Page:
Ficus rubiginosa
Port Jackson fig

Deb Chirnside, 2014. © The Royal Botanic Gardens and Domain Trust.

The fountain and pleasure garden at Vaucluse House

The gardens and grounds at Vaucluse House are part of a grand and romantic vision of landscape, preserved in Sydney’s best-surviving mid-1800s estate. Discover the splendid pleasure garden, Victorian kitchen garden and idyllic natural setting on the edge of Sydney Harbour.

Photo © James Horan for Sydney Living Museums.

Vaucluse, near Sydney
Frederick L Fisher, 1874, watercolour
Sydney Living Museums

This watercolour depicts the pleasure garden at Vaucluse House just over a decade after the Wentworth family left Sydney for England. A Port Jackson fig is pictured at left; a Moreton Bay fig, which likely dates to an earlier occupancy, stands at right, behind the fountain. A young wisteria vine, which became famous in the 1920s and 1930s as one of the city’s finest springtime sights, trails over the verandah.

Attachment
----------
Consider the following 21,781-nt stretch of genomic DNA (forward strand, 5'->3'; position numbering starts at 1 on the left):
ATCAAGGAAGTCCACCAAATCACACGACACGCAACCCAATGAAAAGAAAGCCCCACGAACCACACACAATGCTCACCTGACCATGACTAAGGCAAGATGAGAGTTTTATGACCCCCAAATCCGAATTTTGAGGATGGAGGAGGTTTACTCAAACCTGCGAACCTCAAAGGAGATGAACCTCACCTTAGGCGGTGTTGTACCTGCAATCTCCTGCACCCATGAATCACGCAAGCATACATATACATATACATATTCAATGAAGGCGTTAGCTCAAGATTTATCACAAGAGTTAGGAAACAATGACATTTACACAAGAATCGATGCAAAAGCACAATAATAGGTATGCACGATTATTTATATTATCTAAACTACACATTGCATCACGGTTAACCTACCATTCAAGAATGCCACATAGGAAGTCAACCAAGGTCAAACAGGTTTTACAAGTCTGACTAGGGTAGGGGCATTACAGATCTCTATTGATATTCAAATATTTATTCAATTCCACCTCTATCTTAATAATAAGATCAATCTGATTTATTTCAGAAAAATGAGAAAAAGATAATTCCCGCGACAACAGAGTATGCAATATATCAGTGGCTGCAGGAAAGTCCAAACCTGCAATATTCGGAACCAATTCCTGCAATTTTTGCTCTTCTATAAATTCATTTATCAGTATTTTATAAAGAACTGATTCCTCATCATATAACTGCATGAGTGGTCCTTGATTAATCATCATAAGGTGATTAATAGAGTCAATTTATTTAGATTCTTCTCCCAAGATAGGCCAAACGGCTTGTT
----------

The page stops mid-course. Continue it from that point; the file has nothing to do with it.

Visitors on a bench at Vaucluse House
Photographer unknown, 1926
Caroline Simpson Library & Research Collection, Sydney Living Museums

In 1910 Vaucluse House, its harbour foreshore and remaining grounds (some 23 of the original 515 acres) were resumed by the state government as a public recreation ground. In the years that followed, the Wentworths’ private pleasure garden was transformed into a municipal park with diamond-shaped garden beds and concrete paths. The large Port Jackson fig at left was removed in the 1930s; a second, whose trunk is just visible behind it, still stands.

Vaucluse House from the fountain lawn

Today a 160-year old Port Jackson fig (left) is one of several surviving Wentworth-era plantings at Vaucluse House.

Photo © James Horan for Sydney Living Museums.

Port Jackson fig

Ficus rubiginosa